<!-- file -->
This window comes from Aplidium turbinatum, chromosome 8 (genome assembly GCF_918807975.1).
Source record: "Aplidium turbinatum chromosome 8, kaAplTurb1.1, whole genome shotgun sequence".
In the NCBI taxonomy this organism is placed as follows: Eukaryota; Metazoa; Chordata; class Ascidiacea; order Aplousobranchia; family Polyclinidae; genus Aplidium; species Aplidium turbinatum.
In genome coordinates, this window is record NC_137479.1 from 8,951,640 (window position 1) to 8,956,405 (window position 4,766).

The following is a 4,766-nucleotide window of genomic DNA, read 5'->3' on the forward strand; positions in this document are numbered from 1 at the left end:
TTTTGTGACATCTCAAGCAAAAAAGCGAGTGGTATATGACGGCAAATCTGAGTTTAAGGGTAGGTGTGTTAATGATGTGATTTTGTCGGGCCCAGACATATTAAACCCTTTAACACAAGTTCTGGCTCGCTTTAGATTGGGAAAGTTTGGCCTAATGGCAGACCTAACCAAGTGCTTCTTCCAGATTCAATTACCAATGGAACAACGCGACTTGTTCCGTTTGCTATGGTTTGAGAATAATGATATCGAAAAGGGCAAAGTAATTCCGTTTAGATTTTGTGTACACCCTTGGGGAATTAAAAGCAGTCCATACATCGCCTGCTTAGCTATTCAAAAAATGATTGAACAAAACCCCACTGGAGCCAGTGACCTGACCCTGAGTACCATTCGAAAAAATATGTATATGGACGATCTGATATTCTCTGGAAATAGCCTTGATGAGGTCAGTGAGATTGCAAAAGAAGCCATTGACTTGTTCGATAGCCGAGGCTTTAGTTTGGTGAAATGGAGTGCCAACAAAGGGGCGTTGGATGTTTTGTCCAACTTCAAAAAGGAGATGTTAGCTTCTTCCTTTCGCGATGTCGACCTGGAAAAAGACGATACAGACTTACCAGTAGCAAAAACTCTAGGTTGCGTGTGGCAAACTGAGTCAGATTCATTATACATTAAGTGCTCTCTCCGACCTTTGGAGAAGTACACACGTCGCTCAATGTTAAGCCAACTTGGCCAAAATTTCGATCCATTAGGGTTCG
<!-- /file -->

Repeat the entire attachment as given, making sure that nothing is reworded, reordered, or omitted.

This window comes from Aplidium turbinatum, chromosome 8 (genome assembly GCF_918807975.1).
Source record: "Aplidium turbinatum chromosome 8, kaAplTurb1.1, whole genome shotgun sequence".
In the NCBI taxonomy this organism is placed as follows: Eukaryota; Metazoa; Chordata; class Ascidiacea; order Aplousobranchia; family Polyclinidae; genus Aplidium; species Aplidium turbinatum.
In genome coordinates, this window is record NC_137479.1 from 8,951,640 (window position 1) to 8,956,405 (window position 4,766).

The following is a 4,766-nucleotide window of genomic DNA, read 5'->3' on the forward strand; positions in this document are numbered from 1 at the left end:
TTTTGTGACATCTCAAGCAAAAAAGCGAGTGGTATATGACGGCAAATCTGAGTTTAAGGGTAGGTGTGTTAATGATGTGATTTTGTCGGGCCCAGACATATTAAACCCTTTAACACAAGTTCTGGCTCGCTTTAGATTGGGAAAGTTTGGCCTAATGGCAGACCTAACCAAGTGCTTCTTCCAGATTCAATTACCAATGGAACAACGCGACTTGTTCCGTTTGCTATGGTTTGAGAATAATGATATCGAAAAGGGCAAAGTAATTCCGTTTAGATTTTGTGTACACCCTTGGGGAATTAAAAGCAGTCCATACATCGCCTGCTTAGCTATTCAAAAAATGATTGAACAAAACCCCACTGGAGCCAGTGACCTGACCCTGAGTACCATTCGAAAAAATATGTATATGGACGATCTGATATTCTCTGGAAATAGCCTTGATGAGGTCAGTGAGATTGCAAAAGAAGCCATTGACTTGTTCGATAGCCGAGGCTTTAGTTTGGTGAAATGGAGTGCCAACAAAGGGGCGTTGGATGTTTTGTCCAACTTCAAAAAGGAGATGTTAGCTTCTTCCTTTCGCGATGTCGACCTGGAAAAAGACGATACAGACTTACCAGTAGCAAAAACTCTAGGTTGCGTGTGGCAAACTGAGTCAGATTCATTATACATTAAGTGCTCTCTCCGACCTTTGGAGAAGTACACACGTCGCTCAATGTTAAGCCAACTTGGCCAAAATTTCGATCCATTAGGGTTCG